The environmental coalition led by Beyond Nuclear, including Citizens for Alternatives to Chemical Contamination, Citizens Environmental Alliance of Southwestern Ontario, Don’t Waste Michigan, the Sierra Club (Michigan Chapter), and a group of concerned local citizens, has defended its quality assurance contention against the General Electric-Hitachi "Economic Simplified Boiling Water Reactor" design chosen by Detroit Edison for its new reactor targeted at the Fermi nuclear power plant near Monroe, Michigan on the Lake Erie shoreline. This defense, prepared by Toledo attorney Terry Lodge with assistance from expert witness Arnie Gundersen, comes in response to attacks by U.S. Nuclear Regulatory Commission (NRC) staff, as well as Detroit Edison, in the Fermi 3 combined Construction and Operating License Application (COLA) proceeding before an NRC Atomic Safety and Licensing Board (ASLB) three judge administrative law panel.


Energy Secretary Chu vows to "accelerate" nuclear loan guarantees, while affirming Yucca dump's cancellation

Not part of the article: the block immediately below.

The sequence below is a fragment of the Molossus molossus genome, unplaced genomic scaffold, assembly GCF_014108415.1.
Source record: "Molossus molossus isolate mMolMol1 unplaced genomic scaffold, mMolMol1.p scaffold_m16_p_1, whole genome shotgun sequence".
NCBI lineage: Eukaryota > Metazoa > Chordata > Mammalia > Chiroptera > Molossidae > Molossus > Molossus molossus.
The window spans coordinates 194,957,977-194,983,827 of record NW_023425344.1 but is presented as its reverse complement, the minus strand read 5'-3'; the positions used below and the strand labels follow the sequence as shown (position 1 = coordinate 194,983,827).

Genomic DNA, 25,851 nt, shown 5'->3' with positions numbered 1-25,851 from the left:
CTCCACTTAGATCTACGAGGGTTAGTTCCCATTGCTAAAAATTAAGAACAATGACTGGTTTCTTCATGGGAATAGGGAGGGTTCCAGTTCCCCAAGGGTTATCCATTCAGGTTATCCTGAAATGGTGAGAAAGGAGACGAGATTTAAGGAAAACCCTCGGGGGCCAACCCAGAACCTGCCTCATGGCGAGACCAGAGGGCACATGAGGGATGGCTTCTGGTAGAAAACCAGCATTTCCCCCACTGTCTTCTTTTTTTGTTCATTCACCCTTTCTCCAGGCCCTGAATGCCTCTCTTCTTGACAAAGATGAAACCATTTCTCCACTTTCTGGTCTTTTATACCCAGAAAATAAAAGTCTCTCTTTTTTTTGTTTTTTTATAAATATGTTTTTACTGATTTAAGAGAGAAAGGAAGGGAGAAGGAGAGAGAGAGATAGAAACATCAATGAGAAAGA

Energy Secretary Steven Chu, at a briefing on the Department of Energy's priorities for 2010, admitted that finalizing the first round of $18.5 billion in taxpayer-backed nuclear loan guarantees for financing new atomic reactors has proven "more complicated" than he originally thought it would be. Chu assured that the first nuclear loan guarantees would be issued "soon," despite the fact that DOE's top pick candidates are plagued with problems: the partners behind the proposed South Texas Project "Advanced Boiling Water Reactors" are embroiled in a $32 billion internecine legal dispute; the AP1000s planned at Vogtle GA and Summer SC have a major safety related design flaw, as does the Areva "Evolutionary Power Reactor" targeted at Calvert Cliffs MD. On a brighter note, Chu affirmed that "Yucca Mountain is off the table," and added that his blue ribbon commission, established to study alternatives to Yucca, will not be charged with identifying a new centralized geologic repository to take its place. This raises the specter, however, that dirty, dangerous, and expensive reprocessing may be pushed as the latest "illusion of a solution" to the radioactive waste dilemma.